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Singapore, The Asian IoT Hub

The city state is leading the way in connected devices

11Feb

The Internet of Things (IoT) is a concept that is quickly gaining traction in the business world, with its potential capabilities creating excitement for many industries. At present, the true power it has is not widely understood, but with the work being done by several countries and organizations, the impact is becoming clearer.

Although there are several cities who may claim to be leading the way in IoT, particularly the San Francisco Bay Area, few have come close to what Singapore is currently attempting.

The city state currently has some of the most exciting projects surrounding the IoT, spanning from the support of the new technology by the city's government. From attempts to attract the leading companies in the space to operate in the city, through to adopting it in the day-to-day running of the city, their attempts are showing it to be a genuine leader in the space.

One of the most recent developments has been Dell opening their 'Internet of Things Lab' in the city, partnered with Intel. The idea behind the new lab is to help connect intelligent devices, speeding up the connection of legacy systems and analyzing data for usable information. Glen Burrows, Area Vice President at Dell pointed to the reasons for choosing to base the lab in Singapore - 'With a strong connectivity infrastructure and the government’s vision to create a Smart Nation, Singapore is the ideal choice for the location of our first IoT Lab in the region.'

The relationship with the government is also an important factor in the development of Singapore's IoT capabilities, with sensible approaches being taken, rather than being hesitant or gung ho with their implementation. Information Minister Yaacob Ibrahim for instance said that 'open and interoperable standards are the crucial next step in unlocking the potential of IoT.' This approach will allow the city to grow its IoT capabilities in the correct way, rather than simply jumping in head first.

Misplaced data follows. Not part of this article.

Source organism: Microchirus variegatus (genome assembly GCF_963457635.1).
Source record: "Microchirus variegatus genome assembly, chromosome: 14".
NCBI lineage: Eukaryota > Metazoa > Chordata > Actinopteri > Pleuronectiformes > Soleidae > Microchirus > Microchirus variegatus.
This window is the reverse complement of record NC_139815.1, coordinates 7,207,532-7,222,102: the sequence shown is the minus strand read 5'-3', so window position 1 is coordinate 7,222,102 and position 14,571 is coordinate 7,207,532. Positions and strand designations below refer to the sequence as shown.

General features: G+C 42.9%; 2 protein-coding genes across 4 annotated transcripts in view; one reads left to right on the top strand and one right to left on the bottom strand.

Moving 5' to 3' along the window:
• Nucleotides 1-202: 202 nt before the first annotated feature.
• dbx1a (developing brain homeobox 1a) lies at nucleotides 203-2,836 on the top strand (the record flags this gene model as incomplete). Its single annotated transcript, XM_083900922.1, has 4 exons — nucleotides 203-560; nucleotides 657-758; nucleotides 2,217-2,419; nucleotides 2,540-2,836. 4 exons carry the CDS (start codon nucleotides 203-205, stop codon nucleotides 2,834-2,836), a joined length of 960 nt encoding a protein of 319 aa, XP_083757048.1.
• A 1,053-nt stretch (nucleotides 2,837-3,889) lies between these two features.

One of the ways they are doing this is through introducing it on a trial basis in a district of the city, the Jurong Lake District. Here they have installed over 1000 sensors across the area and what they refer to as ‘Above-Ground-Boxes' to house them and transmit the data. The importance of these boxes is in their high speed connectivity, allowing the massive amount of information being created by the sensors to be transferred quickly to centralized controllers.

They are also attempting to create autonomous public transport systems within the city, as Carlo Ratti, a smart city researcher, telling Wired that 'the mobility demand of a city such as Singapore could be met with 30 per cent of its existing vehicles.' The government are looking at autonomous vehicles to achieve this, with the IoT being a key component to controlling their movements and optimizing how they operate.

The introduction of schemes like these, plus attracting IoT-focussed companies to the city, has put Singapore in a strong position as leaders of the IoT across the APAC, and also other global leaders. Through intelligent implementation, government support and company investment, the future of connected technologies within the city is looking good and the world will look to how the city reacts in the coming years as an indication of how to implement similar ideas themselves. 

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